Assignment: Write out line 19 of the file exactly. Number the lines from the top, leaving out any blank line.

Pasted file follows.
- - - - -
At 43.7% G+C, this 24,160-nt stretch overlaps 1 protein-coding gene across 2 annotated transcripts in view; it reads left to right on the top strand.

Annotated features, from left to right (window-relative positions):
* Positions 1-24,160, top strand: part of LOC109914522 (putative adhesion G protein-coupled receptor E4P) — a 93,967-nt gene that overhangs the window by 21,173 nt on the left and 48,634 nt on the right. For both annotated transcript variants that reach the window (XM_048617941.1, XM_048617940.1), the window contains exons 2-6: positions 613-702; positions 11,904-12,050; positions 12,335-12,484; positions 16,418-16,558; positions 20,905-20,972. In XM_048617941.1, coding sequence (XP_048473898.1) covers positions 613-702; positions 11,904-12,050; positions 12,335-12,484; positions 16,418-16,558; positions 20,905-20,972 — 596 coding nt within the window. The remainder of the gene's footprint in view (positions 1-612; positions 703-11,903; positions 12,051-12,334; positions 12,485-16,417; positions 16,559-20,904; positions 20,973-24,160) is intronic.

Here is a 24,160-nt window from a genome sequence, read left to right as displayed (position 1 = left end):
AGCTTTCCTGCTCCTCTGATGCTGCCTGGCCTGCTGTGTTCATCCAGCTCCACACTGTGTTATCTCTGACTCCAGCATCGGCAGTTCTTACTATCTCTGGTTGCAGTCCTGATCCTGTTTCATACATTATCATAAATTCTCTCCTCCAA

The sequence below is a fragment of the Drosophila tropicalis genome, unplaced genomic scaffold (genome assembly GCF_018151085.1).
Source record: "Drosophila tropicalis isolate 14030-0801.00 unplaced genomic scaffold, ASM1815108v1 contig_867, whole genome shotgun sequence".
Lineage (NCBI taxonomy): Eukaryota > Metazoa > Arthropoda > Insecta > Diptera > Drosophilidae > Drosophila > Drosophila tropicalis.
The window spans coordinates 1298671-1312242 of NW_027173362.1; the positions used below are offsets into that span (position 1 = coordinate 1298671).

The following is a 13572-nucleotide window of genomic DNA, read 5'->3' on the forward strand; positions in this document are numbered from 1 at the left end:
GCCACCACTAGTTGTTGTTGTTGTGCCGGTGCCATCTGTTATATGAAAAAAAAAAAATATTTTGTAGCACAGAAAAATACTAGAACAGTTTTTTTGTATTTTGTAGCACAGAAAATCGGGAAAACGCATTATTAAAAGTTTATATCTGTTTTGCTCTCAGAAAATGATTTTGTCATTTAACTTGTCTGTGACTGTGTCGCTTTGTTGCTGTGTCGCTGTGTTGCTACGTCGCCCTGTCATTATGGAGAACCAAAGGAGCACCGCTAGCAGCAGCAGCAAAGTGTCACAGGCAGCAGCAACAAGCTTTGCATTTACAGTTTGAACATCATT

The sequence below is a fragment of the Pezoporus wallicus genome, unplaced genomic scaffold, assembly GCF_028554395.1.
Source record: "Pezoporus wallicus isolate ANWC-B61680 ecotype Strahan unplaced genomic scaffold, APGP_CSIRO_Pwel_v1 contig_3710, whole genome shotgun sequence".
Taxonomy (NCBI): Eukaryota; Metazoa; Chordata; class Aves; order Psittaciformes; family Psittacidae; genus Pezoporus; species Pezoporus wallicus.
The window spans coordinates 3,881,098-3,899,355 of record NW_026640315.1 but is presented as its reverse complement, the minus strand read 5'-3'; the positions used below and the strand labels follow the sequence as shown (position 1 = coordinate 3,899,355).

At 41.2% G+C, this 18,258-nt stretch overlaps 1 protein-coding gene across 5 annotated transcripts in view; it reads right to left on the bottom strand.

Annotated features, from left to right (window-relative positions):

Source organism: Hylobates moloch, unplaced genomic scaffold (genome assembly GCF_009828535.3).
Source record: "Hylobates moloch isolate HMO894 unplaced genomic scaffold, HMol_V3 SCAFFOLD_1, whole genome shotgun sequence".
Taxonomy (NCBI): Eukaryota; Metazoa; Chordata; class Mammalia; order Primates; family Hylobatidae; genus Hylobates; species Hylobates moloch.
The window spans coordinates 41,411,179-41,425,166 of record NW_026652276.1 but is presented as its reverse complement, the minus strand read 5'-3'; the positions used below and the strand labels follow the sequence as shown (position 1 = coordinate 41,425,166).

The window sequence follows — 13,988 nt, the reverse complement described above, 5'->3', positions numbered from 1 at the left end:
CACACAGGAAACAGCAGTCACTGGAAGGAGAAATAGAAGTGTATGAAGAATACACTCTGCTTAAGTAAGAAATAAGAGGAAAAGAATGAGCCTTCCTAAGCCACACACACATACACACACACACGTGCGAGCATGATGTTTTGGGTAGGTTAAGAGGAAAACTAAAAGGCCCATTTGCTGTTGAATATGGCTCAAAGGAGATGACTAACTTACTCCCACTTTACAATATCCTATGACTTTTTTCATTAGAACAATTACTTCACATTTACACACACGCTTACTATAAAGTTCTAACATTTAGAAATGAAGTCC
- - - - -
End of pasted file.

Source record: "Hylobates moloch isolate HMO894 unplaced genomic scaffold, HMol_V3 SCAFFOLD_1, whole genome shotgun sequence".